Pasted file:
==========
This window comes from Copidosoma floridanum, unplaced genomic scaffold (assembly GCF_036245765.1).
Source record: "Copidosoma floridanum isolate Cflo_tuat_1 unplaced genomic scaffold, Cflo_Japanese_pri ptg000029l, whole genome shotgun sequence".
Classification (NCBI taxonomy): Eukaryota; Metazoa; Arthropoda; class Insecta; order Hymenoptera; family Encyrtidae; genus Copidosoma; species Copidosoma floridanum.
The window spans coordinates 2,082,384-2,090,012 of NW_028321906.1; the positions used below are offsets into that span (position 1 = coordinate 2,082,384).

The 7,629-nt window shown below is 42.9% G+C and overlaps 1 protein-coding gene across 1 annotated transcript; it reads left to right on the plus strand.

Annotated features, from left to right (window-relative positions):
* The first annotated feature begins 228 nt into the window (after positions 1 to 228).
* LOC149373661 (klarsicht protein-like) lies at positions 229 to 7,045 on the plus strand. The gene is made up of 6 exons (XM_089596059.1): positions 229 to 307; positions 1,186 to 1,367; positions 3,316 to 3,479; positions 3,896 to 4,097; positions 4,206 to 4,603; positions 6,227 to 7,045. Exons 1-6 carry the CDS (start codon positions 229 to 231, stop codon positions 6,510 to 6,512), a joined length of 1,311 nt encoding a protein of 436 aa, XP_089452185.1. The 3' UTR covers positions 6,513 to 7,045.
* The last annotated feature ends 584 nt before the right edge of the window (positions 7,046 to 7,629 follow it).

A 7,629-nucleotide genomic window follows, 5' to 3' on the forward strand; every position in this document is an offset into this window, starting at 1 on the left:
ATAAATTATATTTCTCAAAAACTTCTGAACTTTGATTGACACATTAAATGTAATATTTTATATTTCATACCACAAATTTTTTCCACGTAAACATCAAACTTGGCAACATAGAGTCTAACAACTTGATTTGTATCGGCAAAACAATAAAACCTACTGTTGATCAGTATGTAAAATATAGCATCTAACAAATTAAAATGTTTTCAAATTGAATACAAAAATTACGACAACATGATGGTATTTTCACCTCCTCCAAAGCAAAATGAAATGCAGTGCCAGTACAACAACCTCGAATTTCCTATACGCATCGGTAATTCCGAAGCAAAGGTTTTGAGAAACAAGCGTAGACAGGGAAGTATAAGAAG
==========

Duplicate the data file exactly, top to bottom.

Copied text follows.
This window comes from Copidosoma floridanum, unplaced genomic scaffold (assembly GCF_036245765.1).
Source record: "Copidosoma floridanum isolate Cflo_tuat_1 unplaced genomic scaffold, Cflo_Japanese_pri ptg000029l, whole genome shotgun sequence".
Classification (NCBI taxonomy): Eukaryota; Metazoa; Arthropoda; class Insecta; order Hymenoptera; family Encyrtidae; genus Copidosoma; species Copidosoma floridanum.
The window spans coordinates 2,082,384-2,090,012 of NW_028321906.1; the positions used below are offsets into that span (position 1 = coordinate 2,082,384).

The 7,629-nt window shown below is 42.9% G+C and overlaps 1 protein-coding gene across 1 annotated transcript; it reads left to right on the plus strand.

Annotated features, from left to right (window-relative positions):
* The first annotated feature begins 228 nt into the window (after positions 1 to 228).
* LOC149373661 (klarsicht protein-like) lies at positions 229 to 7,045 on the plus strand. The gene is made up of 6 exons (XM_089596059.1): positions 229 to 307; positions 1,186 to 1,367; positions 3,316 to 3,479; positions 3,896 to 4,097; positions 4,206 to 4,603; positions 6,227 to 7,045. Exons 1-6 carry the CDS (start codon positions 229 to 231, stop codon positions 6,510 to 6,512), a joined length of 1,311 nt encoding a protein of 436 aa, XP_089452185.1. The 3' UTR covers positions 6,513 to 7,045.
* The last annotated feature ends 584 nt before the right edge of the window (positions 7,046 to 7,629 follow it).

A 7,629-nucleotide genomic window follows, 5' to 3' on the forward strand; every position in this document is an offset into this window, starting at 1 on the left:
ATAAATTATATTTCTCAAAAACTTCTGAACTTTGATTGACACATTAAATGTAATATTTTATATTTCATACCACAAATTTTTTCCACGTAAACATCAAACTTGGCAACATAGAGTCTAACAACTTGATTTGTATCGGCAAAACAATAAAACCTACTGTTGATCAGTATGTAAAATATAGCATCTAACAAATTAAAATGTTTTCAAATTGAATACAAAAATTACGACAACATGATGGTATTTTCACCTCCTCCAAAGCAAAATGAAATGCAGTGCCAGTACAACAACCTCGAATTTCCTATACGCATCGGTAATTCCGAAGCAAAGGTTTTGAGAAACAAGCGTAGACAGGGAAGTATAAGAAG